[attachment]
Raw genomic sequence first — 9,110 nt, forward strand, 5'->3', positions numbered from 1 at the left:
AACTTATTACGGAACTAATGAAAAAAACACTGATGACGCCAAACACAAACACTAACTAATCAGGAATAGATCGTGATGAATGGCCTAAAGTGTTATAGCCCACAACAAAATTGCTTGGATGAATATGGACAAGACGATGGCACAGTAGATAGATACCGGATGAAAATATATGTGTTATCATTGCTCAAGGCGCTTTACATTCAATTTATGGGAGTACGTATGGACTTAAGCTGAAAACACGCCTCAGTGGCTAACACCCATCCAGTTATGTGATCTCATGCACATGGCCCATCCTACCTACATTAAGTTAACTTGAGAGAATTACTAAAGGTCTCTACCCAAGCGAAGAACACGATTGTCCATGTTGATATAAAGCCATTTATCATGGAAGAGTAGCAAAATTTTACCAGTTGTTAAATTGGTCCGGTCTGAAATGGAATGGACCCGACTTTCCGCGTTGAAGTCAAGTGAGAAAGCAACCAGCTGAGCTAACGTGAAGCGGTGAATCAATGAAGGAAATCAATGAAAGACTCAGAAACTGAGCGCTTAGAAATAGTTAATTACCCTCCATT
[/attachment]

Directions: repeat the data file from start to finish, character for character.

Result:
Raw genomic sequence first — 9,110 nt, forward strand, 5'->3', positions numbered from 1 at the left:
AACTTATTACGGAACTAATGAAAAAAACACTGATGACGCCAAACACAAACACTAACTAATCAGGAATAGATCGTGATGAATGGCCTAAAGTGTTATAGCCCACAACAAAATTGCTTGGATGAATATGGACAAGACGATGGCACAGTAGATAGATACCGGATGAAAATATATGTGTTATCATTGCTCAAGGCGCTTTACATTCAATTTATGGGAGTACGTATGGACTTAAGCTGAAAACACGCCTCAGTGGCTAACACCCATCCAGTTATGTGATCTCATGCACATGGCCCATCCTACCTACATTAAGTTAACTTGAGAGAATTACTAAAGGTCTCTACCCAAGCGAAGAACACGATTGTCCATGTTGATATAAAGCCATTTATCATGGAAGAGTAGCAAAATTTTACCAGTTGTTAAATTGGTCCGGTCTGAAATGGAATGGACCCGACTTTCCGCGTTGAAGTCAAGTGAGAAAGCAACCAGCTGAGCTAACGTGAAGCGGTGAATCAATGAAGGAAATCAATGAAAGACTCAGAAACTGAGCGCTTAGAAATAGTTAATTACCCTCCATT